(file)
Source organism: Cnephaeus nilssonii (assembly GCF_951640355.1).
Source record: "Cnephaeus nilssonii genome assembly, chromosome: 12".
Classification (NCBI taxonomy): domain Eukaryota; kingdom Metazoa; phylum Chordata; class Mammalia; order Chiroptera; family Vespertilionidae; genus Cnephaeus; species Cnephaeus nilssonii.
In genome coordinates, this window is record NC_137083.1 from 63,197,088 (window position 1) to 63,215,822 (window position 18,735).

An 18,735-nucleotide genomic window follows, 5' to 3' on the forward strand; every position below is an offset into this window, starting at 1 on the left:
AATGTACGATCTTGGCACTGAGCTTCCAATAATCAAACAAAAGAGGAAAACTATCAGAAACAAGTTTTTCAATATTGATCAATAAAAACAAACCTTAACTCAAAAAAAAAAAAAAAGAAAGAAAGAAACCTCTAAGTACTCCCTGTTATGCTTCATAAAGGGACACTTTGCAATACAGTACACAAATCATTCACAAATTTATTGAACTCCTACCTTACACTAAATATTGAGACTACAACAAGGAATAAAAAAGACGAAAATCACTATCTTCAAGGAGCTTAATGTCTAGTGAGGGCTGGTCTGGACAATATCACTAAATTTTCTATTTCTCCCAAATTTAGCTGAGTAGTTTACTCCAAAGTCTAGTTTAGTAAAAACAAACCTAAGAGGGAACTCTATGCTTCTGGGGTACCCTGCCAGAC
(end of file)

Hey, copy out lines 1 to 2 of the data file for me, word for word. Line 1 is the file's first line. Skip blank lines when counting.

Source organism: Cnephaeus nilssonii (assembly GCF_951640355.1).
Source record: "Cnephaeus nilssonii genome assembly, chromosome: 12".